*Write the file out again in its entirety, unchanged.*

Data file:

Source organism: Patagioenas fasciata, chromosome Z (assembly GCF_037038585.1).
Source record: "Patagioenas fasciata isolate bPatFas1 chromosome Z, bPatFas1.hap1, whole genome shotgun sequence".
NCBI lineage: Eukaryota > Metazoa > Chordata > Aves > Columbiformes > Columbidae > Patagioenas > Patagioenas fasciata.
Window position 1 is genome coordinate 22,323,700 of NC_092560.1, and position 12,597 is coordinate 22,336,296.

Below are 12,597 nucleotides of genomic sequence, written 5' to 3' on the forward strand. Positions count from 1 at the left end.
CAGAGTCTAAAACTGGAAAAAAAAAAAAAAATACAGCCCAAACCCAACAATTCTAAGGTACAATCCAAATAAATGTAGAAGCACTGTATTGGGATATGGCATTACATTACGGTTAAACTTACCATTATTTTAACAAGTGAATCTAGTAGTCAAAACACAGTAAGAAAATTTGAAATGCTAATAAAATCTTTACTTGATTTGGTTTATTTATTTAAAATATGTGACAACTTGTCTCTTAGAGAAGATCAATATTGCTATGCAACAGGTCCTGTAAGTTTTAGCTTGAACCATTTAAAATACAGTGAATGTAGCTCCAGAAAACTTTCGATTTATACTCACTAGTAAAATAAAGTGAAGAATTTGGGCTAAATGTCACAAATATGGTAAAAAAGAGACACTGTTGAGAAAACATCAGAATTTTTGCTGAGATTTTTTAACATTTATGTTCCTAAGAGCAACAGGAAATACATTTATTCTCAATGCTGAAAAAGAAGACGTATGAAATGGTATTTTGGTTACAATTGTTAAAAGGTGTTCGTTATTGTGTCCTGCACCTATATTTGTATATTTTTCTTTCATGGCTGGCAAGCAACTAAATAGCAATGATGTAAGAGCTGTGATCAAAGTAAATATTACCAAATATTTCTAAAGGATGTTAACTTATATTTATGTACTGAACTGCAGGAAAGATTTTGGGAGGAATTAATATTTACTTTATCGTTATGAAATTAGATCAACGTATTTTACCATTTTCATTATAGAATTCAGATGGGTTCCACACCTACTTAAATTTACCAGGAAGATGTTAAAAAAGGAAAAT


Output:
Source organism: Patagioenas fasciata, chromosome Z (assembly GCF_037038585.1).
Source record: "Patagioenas fasciata isolate bPatFas1 chromosome Z, bPatFas1.hap1, whole genome shotgun sequence".
NCBI lineage: Eukaryota > Metazoa > Chordata > Aves > Columbiformes > Columbidae > Patagioenas > Patagioenas fasciata.
Window position 1 is genome coordinate 22,323,700 of NC_092560.1, and position 12,597 is coordinate 22,336,296.

Below are 12,597 nucleotides of genomic sequence, written 5' to 3' on the forward strand. Positions count from 1 at the left end.
CAGAGTCTAAAACTGGAAAAAAAAAAAAAAATACAGCCCAAACCCAACAATTCTAAGGTACAATCCAAATAAATGTAGAAGCACTGTATTGGGATATGGCATTACATTACGGTTAAACTTACCATTATTTTAACAAGTGAATCTAGTAGTCAAAACACAGTAAGAAAATTTGAAATGCTAATAAAATCTTTACTTGATTTGGTTTATTTATTTAAAATATGTGACAACTTGTCTCTTAGAGAAGATCAATATTGCTATGCAACAGGTCCTGTAAGTTTTAGCTTGAACCATTTAAAATACAGTGAATGTAGCTCCAGAAAACTTTCGATTTATACTCACTAGTAAAATAAAGTGAAGAATTTGGGCTAAATGTCACAAATATGGTAAAAAAGAGACACTGTTGAGAAAACATCAGAATTTTTGCTGAGATTTTTTAACATTTATGTTCCTAAGAGCAACAGGAAATACATTTATTCTCAATGCTGAAAAAGAAGACGTATGAAATGGTATTTTGGTTACAATTGTTAAAAGGTGTTCGTTATTGTGTCCTGCACCTATATTTGTATATTTTTCTTTCATGGCTGGCAAGCAACTAAATAGCAATGATGTAAGAGCTGTGATCAAAGTAAATATTACCAAATATTTCTAAAGGATGTTAACTTATATTTATGTACTGAACTGCAGGAAAGATTTTGGGAGGAATTAATATTTACTTTATCGTTATGAAATTAGATCAACGTATTTTACCATTTTCATTATAGAATTCAGATGGGTTCCACACCTACTTAAATTTACCAGGAAGATGTTAAAAAAGGAAAAT